South Korea’s new liberal President Moon Jae-in was sworn in on Wednesday and vowed to immediately tackle the difficult tasks of addressing North Korea’s advancing nuclear ambitions and soothing tensions with the United States and China.

Moon said in his first speech as president he would begin efforts to defuse security tensions on the Korean peninsula and negotiate with Washington and Beijing to ease a row over a U.S. missile defense system being deployed in the South.

In a phone call congratulating Moon’s election, U.S. President Donald Trump agreed with the new South Korean leader to cooperate on North Korea’s nuclear issue and invited him to visit Washington, the South Korean presidential office said.

Trump reaffirmed the U.S.-South Korea alliance was strong and said North Korea’s nuclear issue was a difficult problem but one that could be resolved, the Blue House said in a statement.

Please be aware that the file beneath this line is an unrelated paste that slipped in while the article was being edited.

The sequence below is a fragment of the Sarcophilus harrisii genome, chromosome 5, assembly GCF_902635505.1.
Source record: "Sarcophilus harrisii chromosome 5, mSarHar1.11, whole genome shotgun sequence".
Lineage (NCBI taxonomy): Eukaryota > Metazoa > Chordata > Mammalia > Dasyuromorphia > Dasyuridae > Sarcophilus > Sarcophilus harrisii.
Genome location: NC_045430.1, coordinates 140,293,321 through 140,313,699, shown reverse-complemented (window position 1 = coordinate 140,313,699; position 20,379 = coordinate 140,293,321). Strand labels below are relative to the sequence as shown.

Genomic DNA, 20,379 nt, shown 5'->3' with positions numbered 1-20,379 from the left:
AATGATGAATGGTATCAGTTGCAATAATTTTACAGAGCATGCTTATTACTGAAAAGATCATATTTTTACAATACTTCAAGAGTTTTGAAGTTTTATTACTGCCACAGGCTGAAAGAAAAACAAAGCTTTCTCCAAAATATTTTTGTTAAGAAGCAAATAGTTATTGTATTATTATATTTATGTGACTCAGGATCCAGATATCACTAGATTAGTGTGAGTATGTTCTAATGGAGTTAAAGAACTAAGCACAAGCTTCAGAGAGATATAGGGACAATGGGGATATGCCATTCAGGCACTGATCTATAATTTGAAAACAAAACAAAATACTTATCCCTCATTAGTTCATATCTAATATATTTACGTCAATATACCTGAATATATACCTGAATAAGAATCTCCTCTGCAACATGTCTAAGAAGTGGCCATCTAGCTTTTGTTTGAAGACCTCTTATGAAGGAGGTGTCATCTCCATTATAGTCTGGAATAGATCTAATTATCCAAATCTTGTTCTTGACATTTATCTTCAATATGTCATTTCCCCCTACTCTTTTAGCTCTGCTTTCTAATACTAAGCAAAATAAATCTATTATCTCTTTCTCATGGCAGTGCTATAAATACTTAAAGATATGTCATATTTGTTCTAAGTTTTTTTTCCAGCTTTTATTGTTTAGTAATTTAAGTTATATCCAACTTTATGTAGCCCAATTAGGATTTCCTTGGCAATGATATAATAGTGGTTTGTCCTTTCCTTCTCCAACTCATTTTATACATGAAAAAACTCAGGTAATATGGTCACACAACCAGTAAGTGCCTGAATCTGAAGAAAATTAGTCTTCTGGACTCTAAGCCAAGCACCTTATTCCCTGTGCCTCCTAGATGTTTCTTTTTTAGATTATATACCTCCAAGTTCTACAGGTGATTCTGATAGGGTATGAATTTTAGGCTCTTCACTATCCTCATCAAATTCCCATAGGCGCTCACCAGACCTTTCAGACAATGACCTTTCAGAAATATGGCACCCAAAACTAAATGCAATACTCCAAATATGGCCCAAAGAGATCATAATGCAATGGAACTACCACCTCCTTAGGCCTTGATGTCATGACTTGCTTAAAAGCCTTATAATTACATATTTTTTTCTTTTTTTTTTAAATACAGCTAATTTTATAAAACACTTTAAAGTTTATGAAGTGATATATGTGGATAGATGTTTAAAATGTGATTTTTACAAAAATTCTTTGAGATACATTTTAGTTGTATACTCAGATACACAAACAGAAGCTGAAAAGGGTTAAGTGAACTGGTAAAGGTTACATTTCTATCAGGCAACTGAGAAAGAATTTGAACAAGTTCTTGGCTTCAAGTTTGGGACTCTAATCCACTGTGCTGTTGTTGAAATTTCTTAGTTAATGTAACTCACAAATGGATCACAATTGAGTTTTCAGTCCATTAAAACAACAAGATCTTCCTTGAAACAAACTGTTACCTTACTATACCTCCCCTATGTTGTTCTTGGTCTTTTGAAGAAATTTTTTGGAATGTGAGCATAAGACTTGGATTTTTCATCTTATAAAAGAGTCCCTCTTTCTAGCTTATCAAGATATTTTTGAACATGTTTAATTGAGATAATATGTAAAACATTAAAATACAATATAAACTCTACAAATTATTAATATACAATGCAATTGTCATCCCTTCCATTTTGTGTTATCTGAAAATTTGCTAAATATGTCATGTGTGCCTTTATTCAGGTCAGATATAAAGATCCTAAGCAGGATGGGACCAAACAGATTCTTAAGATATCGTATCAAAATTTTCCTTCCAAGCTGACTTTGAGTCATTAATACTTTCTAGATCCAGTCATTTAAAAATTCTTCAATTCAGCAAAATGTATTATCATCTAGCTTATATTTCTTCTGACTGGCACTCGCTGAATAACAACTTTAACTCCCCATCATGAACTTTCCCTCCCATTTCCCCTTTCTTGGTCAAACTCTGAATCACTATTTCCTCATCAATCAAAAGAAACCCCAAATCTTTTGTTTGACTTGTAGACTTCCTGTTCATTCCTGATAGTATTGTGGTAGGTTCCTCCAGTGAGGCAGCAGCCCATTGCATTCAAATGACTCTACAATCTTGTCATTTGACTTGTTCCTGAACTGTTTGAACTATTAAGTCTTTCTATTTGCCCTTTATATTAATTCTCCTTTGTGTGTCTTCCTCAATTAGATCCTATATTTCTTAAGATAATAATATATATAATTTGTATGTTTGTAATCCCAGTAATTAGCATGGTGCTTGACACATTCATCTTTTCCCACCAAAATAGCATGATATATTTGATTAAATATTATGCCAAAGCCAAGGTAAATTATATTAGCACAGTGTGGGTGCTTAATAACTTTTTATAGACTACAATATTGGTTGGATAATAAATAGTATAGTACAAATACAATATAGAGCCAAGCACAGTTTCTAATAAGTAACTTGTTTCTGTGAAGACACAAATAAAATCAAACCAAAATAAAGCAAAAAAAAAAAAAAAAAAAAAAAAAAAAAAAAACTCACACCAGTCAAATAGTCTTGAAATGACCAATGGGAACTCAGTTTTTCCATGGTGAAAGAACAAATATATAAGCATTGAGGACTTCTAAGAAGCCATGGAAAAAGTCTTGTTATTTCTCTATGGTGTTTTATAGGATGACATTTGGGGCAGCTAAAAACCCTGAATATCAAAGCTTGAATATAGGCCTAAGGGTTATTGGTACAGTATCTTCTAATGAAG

In his first key appointments, Moon named two liberal veterans with ties to the “Sunshine Policy” of engagement with North Korea from the 2000s to the posts of prime minister and spy chief.

Moon, 64, also pledged to sever what he described as the collusive ties between business and government that have plagued many of South Korea’s family-run conglomerates, known as chaebol, and vowed to be incorruptible.